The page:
But I did briefly escape the imposed American Dream to ponder, find peace of mind in the stillness of inactivity and complete lack of urgency. Zen.

And I’ve found a purpose, better than anything anyone else can tell me. I’ve located it within.

Alright, lemme take off my sunglasses now.

I got work to do.





Dear Bigfoot,

I should have brought this up in person, but I organize my thoughts better in the written form.

In short, I’m sick of your attitude. Every conversation I have with you ends in a negative tone. And, frankly, it’s draining. I’m sure you’d say the same of me, but the difference is I didn’t choose to live with you. If you recall, you interviewed for the apartment once, and you didn’t get it. Then you came in several months later, after Reba the police sketch artist had to leave short of the lease term.

Not sure what sort of picture she drew up for you, but the truth is you didn’t get the apartment the first time because I sensed back then that you weren’t the type of person we’d want to live with. Even then I knew you were used to getting your own way and would not be able to adapt to other people’s living styles. Nevertheless, you weaseled your way in. For the last year or so now, Kelly, Dangerous Dave and I have had to deal with you. You’ve put your Big Ass Foot in your mouth on more than one occasion.

We had all been living in this apartment for more than a year before you arrived. We had certain protocol in place that we were comfortable with. Then you came in, barking orders, under an assumed entitlement that magically granted carte blanche to our apartment without respect to those who had seniority over you. You leave your personal and general clutter all over the apartment. There’s hair EVERYWHERE! And you barely help out around said apartment to clean up after yourself.

As far as our shared bathroom, that’s an entirely different issue. I know how you like to bring that up anytime I try to address your shortcomings. If you must know, you are a slob. That’s why I don’t clean up after you in the bathroom. When I had my own bathroom, it wouldn’t get dirty nearly as quickly. You can’t command me to clean the bathroom like I’m one of your pet mountain lions. You may be four feet taller than me, but that doesn’t mean I wouldn’t hesitate to treat the Bigfoot Crown Jewels like a speed bag, if you ever try to manipulate me again.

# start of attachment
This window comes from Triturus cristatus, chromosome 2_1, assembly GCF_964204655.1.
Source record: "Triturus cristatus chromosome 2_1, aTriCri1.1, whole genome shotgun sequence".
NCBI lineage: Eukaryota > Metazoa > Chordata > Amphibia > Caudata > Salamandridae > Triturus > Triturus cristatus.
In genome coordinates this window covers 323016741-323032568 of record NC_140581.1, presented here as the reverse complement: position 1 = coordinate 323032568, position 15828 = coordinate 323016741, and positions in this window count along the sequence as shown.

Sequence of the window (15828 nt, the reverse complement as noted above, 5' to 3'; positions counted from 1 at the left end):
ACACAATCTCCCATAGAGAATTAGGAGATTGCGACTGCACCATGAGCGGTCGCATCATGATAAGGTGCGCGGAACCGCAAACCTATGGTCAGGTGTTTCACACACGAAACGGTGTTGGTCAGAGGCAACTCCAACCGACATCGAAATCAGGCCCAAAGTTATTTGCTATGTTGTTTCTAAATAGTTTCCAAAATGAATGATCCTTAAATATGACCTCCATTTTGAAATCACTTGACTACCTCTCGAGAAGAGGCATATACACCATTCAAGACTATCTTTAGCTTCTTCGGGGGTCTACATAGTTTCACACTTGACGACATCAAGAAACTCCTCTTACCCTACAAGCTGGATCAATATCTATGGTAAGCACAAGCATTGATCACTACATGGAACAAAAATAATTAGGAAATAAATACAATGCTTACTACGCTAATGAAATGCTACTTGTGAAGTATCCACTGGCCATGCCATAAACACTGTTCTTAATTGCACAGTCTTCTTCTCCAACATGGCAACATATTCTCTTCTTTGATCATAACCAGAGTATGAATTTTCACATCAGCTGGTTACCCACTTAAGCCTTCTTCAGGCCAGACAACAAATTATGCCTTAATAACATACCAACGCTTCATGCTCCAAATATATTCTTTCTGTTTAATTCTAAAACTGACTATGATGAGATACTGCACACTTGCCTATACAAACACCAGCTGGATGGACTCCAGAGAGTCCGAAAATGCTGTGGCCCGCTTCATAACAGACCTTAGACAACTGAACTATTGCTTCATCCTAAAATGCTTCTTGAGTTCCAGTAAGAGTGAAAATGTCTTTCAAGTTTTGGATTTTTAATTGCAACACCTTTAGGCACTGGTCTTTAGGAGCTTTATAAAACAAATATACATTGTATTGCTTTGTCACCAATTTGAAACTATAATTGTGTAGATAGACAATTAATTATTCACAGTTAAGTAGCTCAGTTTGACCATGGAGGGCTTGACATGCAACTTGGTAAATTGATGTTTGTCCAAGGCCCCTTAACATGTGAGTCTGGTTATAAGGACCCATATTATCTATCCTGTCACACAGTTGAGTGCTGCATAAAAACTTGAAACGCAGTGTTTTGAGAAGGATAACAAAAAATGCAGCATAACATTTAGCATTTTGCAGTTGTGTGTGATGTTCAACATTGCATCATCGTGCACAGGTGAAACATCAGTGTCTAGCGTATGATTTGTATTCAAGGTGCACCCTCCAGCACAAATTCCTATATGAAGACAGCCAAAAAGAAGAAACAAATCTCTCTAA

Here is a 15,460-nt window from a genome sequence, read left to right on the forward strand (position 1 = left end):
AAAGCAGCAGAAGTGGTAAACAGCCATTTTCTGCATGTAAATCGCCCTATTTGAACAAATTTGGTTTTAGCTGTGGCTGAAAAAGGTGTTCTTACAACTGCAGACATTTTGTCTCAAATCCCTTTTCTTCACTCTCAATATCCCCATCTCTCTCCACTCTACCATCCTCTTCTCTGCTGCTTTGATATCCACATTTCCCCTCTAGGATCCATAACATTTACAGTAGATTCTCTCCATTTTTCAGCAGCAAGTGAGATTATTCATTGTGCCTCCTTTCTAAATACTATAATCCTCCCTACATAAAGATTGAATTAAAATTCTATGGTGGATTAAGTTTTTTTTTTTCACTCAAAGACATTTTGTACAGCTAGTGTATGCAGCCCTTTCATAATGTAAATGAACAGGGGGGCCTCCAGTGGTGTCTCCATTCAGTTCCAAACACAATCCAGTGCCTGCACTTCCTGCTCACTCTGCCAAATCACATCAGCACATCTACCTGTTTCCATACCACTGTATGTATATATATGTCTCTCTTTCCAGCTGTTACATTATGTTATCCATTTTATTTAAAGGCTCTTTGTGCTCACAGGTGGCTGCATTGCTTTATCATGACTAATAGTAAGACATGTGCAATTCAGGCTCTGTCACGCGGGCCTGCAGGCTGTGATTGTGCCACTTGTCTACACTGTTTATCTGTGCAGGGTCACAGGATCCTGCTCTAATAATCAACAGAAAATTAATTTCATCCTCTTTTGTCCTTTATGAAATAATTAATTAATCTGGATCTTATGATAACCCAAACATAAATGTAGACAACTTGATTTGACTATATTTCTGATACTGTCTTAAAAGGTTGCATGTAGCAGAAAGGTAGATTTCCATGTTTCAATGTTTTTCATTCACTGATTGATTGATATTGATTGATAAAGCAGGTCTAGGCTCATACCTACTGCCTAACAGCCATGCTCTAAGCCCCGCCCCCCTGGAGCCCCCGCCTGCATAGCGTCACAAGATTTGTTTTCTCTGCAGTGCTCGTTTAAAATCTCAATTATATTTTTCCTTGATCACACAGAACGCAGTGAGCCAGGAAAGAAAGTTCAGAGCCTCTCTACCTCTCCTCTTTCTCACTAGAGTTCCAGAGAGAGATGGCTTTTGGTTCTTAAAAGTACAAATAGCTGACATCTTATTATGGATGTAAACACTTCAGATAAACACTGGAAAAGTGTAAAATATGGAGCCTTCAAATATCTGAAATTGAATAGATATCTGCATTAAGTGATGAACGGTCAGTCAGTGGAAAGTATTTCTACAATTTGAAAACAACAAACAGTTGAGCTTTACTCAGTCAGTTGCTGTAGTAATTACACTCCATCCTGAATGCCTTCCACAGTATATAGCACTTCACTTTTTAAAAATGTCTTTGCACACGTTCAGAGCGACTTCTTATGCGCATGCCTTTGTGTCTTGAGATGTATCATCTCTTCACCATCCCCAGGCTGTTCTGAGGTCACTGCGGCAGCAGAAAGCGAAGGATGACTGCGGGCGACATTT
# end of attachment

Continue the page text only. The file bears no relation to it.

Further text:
In the coming months, you may want to start looking for a new place. You could talk to your friends, Yeti and the Abominable Snowman. Who knows? Maybe one of them has a spare room. Where else would they keep their collection of coolers filled to the brims with cold-filtered Bud Ices? Obviously, we can’t oust you from the apartment, but do you really want to live with three of these people who are not like the other?

(That’s you… Bigfoot.)

LoMein Mike

Dear Big Foot


The Prank Chat

Amazon Instant Video wasn’t working. It was late. I had nothing better to do. And based on what Atir had said, neither of us could do anything about it. At that point, there was really only one option: keep Atir on the “line” as long as humanly possible…

Read the entire chat at


I want to ride my bicycle. I want to ride my bike. I want to ride my bicycle… I’m a big f%ckin’ prick

Almost ran this bicycler off of the road the other day. He was taking up the entire right side of the street, nowhere near the bike lane. I came right up on his back wheel and slammed the brakes, after trying to pass someone in the left lane. I didn’t see him around the other car. Luckily, for him, the anti-lock mechanisms kicked in like clockwork.

At my first opportunity, I slid into the left passing lane and laid on my horn. I use my horn to express a message I can’t otherwise verbally deliver to the motorist, or CYCLIST, at fault. That message, in this particular case, was this: “If you’re riding a bicycle, don’t take up an entire lane that requires a rate of speed your bird legs aren’t capable of pedaling.”

He exclaimed some profanities into my open right window, as I passed. It was an unseasonably warm March day and I decided to drive with the windows wide open. I remember screaming FahkYouu! but I don’t think I gave him the finger—that borders on the line of wreckless driving when you’re operating a stick shift.

At the inevitable next traffic light, I saw him first in my rightside mirror, pedaling up. Warning: Douche bags are closer than they appear. He then circled round the hood of my car and squared up at the driver’s side window. He angled his horn-shaped handle bars, as if he was setting to charge. His 1984 Schwarzenegger sunglasses from Terminator glistened in the sunlight.

“That’s not a fuckin’ sports car! It’s a fuckin’ Golf! … Don’t ever do that to me again!”

“Do what?” I said.

“Fuckin’ jam me up, you fuckin’ prick!”

To all motorists on the mean Boston streets: this is a forewarning. When you see cyclists pedaling along the road, at a piddly pace, please don’t “jam up” these lower body athletes! Even though they are completely interrupting the flow of otherwise fluid traffic, please, don’t get in THEIR way. The fact that they tread lighter on their carbon footprints than any vehicle guzzling fossil fuel, grant them the higher road always.

THEY are God’s gift to the highways and byways of this hallowed Commonwealth.

Then he pedaled away. To demonstrate an act of no hard feelings, I complimented his wardrobe.

“Nice bright-yellow, Spandex leotard, dude.”


mike egan's christmas card


Merry Christmas from The Egans